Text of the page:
What Causes Nosebleeds in Pregnancy?
Pregnancy causes lots of changes in your body, and your nose is just one of them. During this time, the blood vessels in your nose can expand, causing a rupture.
Statistics also show that 20 percent of pregnant women experience nosebleeds
Should You Worry when You Nosebleed?
The occasional minor nosebleed that you experience while pregnant is no cause for alarm as it usually is harmless. You are more likely to get a nosebleed when you get a cold, a sinus infection, allergic reactions, or when the membranes inside your nose dry out. This is a common occurrence in cold weather, air-conditioned rooms, airline cabins and other environments with lots of dry air.
Additionally, an injury and certain medical conditions such as hypertension or a clotting disorder, can also result in nosebleeds.
How to Stop a Nosebleed
In the event that you get a nosebleed during pregnancy:
- Sit down, lean forward slightly, and keep your head more elevated than your heart.
- Use your thumb, or index finger to firmly pinch the entire soft lower part of your nose (both nostrils).
- Breath through your mouth as your squeeze your nostrils closed for about 10 to 15 minutes. Do not at any moment let up to check whether the bleeding has stopped, as this could interfere with clotting. It’s recommended that you set a timer for this.
- Place an ice pack or a bag of frozen peas over the bridge of your nose with your other hand. This helps constrict the blood vessels in your nose, eventually slowing down the bleeding.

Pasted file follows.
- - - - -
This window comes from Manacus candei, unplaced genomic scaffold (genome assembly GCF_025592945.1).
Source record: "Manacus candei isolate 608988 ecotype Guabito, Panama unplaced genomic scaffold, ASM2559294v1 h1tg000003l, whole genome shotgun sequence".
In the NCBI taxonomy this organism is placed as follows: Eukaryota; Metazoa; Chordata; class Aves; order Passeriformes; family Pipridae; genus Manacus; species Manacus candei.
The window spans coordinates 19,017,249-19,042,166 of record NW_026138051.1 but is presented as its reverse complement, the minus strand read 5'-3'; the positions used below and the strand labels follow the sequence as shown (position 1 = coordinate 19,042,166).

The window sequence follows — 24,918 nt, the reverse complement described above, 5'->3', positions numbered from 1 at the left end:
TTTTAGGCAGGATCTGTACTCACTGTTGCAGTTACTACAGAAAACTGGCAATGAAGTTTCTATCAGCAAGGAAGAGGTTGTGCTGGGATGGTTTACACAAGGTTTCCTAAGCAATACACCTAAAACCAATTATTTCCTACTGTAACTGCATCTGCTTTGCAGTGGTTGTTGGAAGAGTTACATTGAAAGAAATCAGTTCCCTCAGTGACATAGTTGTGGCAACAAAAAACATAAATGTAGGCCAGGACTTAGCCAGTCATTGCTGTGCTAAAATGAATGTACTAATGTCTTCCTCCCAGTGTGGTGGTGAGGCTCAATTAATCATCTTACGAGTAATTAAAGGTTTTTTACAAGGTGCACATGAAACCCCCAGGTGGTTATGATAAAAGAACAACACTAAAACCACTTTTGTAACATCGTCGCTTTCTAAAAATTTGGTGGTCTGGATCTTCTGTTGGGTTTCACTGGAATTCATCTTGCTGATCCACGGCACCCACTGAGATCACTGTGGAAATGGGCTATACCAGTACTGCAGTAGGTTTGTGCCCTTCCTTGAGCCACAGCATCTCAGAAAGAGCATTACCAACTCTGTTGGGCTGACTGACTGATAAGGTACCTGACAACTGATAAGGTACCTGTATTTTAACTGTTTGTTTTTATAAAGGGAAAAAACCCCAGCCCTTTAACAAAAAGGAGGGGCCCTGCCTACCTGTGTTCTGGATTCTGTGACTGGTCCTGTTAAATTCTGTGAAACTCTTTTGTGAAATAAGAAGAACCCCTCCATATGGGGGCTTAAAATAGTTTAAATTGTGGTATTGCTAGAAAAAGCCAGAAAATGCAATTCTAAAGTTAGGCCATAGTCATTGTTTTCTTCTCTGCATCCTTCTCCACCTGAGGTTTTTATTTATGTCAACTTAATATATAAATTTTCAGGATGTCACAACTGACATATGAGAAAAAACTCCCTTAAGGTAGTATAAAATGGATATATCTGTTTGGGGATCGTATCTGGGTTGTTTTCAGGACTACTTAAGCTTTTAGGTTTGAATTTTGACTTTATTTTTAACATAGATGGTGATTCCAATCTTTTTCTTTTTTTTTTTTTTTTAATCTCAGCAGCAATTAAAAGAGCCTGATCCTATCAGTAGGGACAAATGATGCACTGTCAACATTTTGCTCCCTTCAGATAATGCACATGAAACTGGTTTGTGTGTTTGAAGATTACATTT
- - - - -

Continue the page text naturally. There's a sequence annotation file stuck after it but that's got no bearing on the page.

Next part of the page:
Don not lie down, or tilt your head back. If you do, you might end up swallowing blood, which may cause nausea, vomiting, or even accidentally inhaling blood.
In case the bleeding does not stop after the recommended 15 minutes, continue for another 10 to 15 minutes.
When Should You Seek Medical Help for Your Nosebleeds?
We may have dispelled your fears about nosebleeds during pregnancy, however, in the event that you have frequent nosebleeds during pregnancy, ensure you contact your doctor. Other signs that you should see a doctor include:
- Persistent bleeding for more than 30 minutes.
- Heavy flow of blood
- Strained breathing as a result of the bleeding.
- A nosebleed results a head injury.
- The nosebleed causes extreme fatigue, lightheadedness/ confusion or disorientation.
- Your skin turns pale from the bleeding.
- You experience chest pain due to the bleeding.
Preventing Nosebleeds During Pregnancy
- Take lots of fluids
- Blow your nose gently when you have a cold.
- Try to keep your mouth open when sneezing. This ensures even distribution of pressure, rather than having it all concentrated in your nose.
- Use a humidifier during cold seasons or if your live in dry climate areas. Be careful not to overheat your room, and keep away from irritants such as smoke.
- Use water based lubricants, saline drops or petroleum jelly to prevent dryness in your nose.
- In the event that your doctor prescribes a medicated nasal spray or decongestant, ensure that you take it as instructed. Overusing it could dry out your nose and irritate your nose more.
Please note that development differs from one child to another.
Content intended for educational purposes only, and not a substitute for medical advice from your doctor.
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Last reviewed March 2019